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Good point, and thank you for the reply JennKK2! That's my confusion. Those recipients in my experience of the funds are often mules with no real identifiable information to where we could formulate an opinion that they should be the subject of a SAR. It just seems so flimsy, and there would be thousands of SARs per month of "attempted by, at, or through the bank" with virtually worthless subjects, especially if you consider the amount of fraudulent transactions our Fraud Monitoring and BSA/AML Software catch and thwart. My team of 4 BSA personnel would have to jump considerably, but if that's what it means then I suppose we have interpreted it improperly for the past 50+ years and have some ground to make up.

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#2277236 - 10/27/22 07:40 PM Re: SAR on unidentified subject? TotalBSa
TotalBSa Offline
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I also looked at the SAR FAQ for clarification and it was more or less useless.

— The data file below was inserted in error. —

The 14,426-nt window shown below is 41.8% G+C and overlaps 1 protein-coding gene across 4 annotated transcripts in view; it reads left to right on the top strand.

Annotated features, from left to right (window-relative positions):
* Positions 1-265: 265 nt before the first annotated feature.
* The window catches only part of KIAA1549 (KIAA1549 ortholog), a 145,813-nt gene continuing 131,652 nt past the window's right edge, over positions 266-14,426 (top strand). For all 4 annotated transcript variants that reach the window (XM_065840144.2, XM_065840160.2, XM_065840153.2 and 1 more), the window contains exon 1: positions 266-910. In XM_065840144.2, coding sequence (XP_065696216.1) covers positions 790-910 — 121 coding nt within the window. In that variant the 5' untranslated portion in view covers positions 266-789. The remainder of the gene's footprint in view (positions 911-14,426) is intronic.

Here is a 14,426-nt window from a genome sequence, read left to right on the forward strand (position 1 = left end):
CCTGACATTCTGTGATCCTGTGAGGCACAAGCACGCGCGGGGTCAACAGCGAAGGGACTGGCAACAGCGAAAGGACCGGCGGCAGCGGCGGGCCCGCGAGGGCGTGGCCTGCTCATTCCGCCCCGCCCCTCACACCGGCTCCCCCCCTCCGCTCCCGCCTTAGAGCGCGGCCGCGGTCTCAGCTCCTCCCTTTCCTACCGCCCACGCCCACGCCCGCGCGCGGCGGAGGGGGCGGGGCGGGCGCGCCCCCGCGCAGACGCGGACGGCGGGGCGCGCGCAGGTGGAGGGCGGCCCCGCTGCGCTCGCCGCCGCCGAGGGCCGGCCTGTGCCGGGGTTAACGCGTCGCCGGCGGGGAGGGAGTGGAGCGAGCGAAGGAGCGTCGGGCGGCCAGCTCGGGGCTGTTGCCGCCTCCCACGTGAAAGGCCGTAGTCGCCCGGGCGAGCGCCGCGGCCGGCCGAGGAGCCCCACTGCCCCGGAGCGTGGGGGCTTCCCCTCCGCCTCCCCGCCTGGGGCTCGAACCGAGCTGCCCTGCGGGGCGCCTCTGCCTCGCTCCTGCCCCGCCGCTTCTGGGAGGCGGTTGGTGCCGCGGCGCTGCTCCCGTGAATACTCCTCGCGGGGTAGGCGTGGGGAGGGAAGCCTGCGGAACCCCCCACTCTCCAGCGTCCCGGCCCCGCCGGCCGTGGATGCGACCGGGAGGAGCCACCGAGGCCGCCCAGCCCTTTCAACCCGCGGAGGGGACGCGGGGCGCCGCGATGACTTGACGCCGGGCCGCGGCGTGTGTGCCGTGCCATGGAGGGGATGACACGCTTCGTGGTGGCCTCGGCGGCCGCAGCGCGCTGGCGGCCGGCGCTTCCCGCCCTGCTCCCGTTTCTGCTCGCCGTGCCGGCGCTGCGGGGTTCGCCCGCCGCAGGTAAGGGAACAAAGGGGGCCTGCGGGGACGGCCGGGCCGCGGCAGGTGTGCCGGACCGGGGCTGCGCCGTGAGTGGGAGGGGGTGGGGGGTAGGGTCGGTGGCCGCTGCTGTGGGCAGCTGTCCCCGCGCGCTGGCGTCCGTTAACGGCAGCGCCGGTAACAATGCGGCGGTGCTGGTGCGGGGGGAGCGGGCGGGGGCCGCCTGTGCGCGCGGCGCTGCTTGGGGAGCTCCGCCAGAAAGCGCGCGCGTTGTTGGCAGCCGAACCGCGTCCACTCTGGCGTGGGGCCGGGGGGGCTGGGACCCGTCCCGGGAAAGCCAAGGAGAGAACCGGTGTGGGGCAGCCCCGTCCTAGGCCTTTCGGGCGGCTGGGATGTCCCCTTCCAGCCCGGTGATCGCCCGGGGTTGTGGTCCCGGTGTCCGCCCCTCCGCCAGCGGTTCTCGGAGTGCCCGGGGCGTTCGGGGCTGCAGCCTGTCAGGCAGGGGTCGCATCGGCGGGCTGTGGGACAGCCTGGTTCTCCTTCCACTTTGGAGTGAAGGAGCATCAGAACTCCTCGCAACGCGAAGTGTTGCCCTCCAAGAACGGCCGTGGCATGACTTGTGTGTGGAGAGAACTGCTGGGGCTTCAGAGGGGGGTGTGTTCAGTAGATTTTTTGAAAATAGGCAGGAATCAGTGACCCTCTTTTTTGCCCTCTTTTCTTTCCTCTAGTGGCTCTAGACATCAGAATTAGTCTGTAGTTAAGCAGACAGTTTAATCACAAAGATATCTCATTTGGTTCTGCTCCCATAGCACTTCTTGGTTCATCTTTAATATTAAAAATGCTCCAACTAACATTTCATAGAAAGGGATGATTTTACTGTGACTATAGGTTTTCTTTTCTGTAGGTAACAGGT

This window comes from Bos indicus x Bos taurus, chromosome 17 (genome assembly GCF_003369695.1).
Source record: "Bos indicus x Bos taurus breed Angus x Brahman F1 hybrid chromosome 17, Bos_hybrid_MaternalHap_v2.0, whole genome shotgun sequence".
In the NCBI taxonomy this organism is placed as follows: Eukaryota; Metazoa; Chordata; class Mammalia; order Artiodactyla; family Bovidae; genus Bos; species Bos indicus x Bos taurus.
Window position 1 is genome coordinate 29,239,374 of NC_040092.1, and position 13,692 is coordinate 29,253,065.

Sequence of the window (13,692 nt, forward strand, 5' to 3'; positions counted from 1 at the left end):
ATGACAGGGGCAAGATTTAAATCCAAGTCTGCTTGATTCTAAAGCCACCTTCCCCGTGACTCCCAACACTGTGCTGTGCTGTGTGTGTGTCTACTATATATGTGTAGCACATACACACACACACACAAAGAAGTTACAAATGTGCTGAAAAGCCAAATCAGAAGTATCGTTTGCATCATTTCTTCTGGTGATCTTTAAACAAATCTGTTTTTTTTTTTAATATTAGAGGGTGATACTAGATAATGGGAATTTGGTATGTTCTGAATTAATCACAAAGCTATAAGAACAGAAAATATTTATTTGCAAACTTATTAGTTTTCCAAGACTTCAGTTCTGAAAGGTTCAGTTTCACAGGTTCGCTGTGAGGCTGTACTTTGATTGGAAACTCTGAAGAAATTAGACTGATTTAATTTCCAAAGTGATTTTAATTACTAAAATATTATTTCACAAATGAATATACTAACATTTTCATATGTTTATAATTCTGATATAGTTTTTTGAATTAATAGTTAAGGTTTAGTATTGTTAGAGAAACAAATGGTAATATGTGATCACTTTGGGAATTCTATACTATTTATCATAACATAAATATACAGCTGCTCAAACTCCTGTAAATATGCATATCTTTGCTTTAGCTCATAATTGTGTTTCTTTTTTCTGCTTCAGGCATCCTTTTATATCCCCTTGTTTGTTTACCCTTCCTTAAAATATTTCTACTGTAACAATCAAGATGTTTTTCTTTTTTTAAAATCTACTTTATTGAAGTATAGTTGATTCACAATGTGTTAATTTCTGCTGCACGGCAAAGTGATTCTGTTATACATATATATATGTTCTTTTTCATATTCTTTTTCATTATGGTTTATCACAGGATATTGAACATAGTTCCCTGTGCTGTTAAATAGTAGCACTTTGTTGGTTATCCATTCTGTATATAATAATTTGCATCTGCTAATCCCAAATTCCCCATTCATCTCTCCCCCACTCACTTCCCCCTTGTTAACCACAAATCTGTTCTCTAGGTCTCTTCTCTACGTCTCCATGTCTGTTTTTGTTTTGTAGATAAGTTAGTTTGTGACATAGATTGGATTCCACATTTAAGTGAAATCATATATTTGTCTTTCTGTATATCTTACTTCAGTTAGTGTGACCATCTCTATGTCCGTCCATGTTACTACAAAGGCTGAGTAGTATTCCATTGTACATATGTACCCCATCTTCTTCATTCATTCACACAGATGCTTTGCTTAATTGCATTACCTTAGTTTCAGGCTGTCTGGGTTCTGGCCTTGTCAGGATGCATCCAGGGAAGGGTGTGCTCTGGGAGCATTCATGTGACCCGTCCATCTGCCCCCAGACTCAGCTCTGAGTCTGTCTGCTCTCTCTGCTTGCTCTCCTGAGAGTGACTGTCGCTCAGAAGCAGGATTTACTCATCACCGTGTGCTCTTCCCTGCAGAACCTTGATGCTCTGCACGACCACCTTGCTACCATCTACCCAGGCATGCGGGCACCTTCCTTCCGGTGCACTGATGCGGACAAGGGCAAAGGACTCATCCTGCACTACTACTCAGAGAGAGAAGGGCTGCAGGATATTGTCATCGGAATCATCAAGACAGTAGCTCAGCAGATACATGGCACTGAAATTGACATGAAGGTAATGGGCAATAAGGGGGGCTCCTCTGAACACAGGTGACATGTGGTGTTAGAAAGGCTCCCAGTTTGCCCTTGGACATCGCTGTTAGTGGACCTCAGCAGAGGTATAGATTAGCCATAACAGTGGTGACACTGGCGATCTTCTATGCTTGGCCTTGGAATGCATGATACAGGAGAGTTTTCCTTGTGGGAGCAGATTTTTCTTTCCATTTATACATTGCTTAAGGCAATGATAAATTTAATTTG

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#2277239 - 10/27/22 08:00 PM Re: SAR on unidentified subject? TotalBSa
TotalBSa Offline
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Violations aggregating $5,000 or more where a suspect can be identified. Whenever the bank detects any known or suspected Federal criminal violation, or pattern of criminal violations, committed or attempted against the bank or involving a transaction or transactions conducted through the bank and involving or aggregating $5,000 or more in funds or other assets........and the bank has a substantial basis for identifying a possible suspect or group of suspects. If it is determined prior to filing this report that the identified suspect or group of suspects has used an “alias,” then information regarding the true identity of the suspect or group of suspects, as well as alias identifiers, such as drivers’ licenses or social security numbers, addresses and telephone numbers, must be reported."

I feel like the payee on a funds transfer for fraud isn't a substantial basis for filing a $5,100 bill pay fraud SAR when the true identity isn't known.....who knows? Maybe our examiners and consultants missed a HUGE hole in our system?

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#2277260 - 10/27/22 10:06 PM Re: SAR on unidentified subject? TotalBSa
ColoradoAML Offline
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Sorry if I misunderstand the question, but how could someone who receives $5,100 in fraudulent funds not be a subject in a SAR? What else could be happening other than that person committing or facilitating fraud?

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#2277267 - 10/27/22 10:48 PM Re: SAR on unidentified subject? TotalBSa